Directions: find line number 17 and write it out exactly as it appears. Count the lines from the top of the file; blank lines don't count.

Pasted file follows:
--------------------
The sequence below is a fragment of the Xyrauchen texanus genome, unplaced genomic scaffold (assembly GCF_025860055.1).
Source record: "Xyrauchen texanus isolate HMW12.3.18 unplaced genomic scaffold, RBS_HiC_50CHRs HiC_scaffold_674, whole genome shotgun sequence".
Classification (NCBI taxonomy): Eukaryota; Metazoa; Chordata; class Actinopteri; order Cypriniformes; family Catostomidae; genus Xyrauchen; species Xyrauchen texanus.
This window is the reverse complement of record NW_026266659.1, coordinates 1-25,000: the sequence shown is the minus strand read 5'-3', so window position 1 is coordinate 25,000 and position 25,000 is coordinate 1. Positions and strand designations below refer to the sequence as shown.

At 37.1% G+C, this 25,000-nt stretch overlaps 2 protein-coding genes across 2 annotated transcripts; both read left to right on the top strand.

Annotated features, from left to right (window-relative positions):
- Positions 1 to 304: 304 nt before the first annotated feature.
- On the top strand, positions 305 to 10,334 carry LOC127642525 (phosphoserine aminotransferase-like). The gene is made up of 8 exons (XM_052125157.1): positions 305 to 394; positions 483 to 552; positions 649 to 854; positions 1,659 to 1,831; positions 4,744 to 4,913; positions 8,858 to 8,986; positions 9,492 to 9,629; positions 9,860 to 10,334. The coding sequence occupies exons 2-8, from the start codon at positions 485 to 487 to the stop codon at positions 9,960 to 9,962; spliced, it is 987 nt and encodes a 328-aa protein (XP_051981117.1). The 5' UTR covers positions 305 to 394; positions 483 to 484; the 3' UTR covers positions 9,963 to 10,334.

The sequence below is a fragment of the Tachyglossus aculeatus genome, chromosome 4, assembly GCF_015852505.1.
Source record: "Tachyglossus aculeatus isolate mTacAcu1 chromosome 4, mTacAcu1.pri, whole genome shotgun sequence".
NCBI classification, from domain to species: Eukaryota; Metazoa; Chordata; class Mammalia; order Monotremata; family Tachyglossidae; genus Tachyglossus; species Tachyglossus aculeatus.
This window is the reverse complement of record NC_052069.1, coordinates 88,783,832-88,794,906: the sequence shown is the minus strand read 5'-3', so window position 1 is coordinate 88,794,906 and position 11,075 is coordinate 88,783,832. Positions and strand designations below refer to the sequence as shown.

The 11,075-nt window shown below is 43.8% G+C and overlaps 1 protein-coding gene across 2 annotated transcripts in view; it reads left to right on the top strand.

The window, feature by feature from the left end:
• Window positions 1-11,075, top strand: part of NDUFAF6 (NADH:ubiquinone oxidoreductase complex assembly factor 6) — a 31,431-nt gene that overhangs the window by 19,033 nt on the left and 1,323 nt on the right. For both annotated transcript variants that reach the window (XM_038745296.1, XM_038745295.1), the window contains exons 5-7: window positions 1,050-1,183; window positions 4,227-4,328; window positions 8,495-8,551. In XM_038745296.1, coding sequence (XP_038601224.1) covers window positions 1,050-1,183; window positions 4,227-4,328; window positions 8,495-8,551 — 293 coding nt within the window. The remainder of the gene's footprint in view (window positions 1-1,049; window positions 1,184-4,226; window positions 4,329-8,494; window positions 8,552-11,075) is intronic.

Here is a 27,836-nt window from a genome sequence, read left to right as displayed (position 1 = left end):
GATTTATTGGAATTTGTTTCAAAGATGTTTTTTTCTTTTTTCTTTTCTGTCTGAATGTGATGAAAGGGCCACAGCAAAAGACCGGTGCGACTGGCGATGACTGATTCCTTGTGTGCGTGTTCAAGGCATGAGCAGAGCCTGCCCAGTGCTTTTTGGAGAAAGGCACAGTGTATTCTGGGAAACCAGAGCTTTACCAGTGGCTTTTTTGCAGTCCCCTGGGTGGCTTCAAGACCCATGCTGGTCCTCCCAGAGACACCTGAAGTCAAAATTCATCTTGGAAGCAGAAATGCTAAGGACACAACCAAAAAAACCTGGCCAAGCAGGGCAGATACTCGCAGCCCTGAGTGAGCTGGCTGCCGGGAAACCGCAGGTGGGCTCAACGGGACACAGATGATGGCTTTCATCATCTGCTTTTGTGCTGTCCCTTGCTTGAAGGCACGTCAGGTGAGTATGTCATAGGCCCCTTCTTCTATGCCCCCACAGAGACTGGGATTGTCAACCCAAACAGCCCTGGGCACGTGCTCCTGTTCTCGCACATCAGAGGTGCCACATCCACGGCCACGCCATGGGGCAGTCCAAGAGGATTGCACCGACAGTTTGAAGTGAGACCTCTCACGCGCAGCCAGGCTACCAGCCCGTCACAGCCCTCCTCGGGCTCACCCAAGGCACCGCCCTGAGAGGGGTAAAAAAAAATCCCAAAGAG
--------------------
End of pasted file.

GATTTATTGGAATTTGTTTCAAAGATGTTTTTTTCTTTTTTCTTTTCTGTCTGAATGTGATGAAAGGGCCACAGCAAAAGACCGGTGCGACTGGCGATGACTGATTCCTTGTGTGCGTGTTCAAGGCATGAGCAGAGCCTGCCCAGTGCTTTTTGGAGAAAGGCACAGTGTATTCTGGGAAACCAGAGCTTTACCAGTGGCTTTTTTGCAGTCCCCTGGGTGGCTTCAAGACCCATGCTGGTCCTCCCAGAGACACCTGAAGTCAAAATTCATCTTGGAAGCAGAAATGCTAAGGACACAACCAAAAAAACCTGGCCAAGCAGGGCAGATACTCGCAGCCCTGAGTGAGCTGGCTGCCGGGAAACCGCAGGTGGGCTCAACGGGACACAGATGATGGCTTTCATCATCTGCTTTTGTGCTGTCCCTTGCTTGAAGGCACGTCAGGTGAGTATGTCATAGGCCCCTTCTTCTATGCCCCCACAGAGACTGGGATTGTCAACCCAAACAGCCCTGGGCACGTGCTCCTGTTCTCGCACATCAGAGGTGCCACATCCACGGCCACGCCATGGGGCAGTCCAAGAGGATTGCACCGACAGTTTGAAGTGAGACCTCTCACGCGCAGCCAGGCTACCAGCCCGTCACAGCCCTCCTCGGGCTCACCCAAGGCACCGCCCTGAGAGGGGTAAAAAAAAATCCCAAAGAG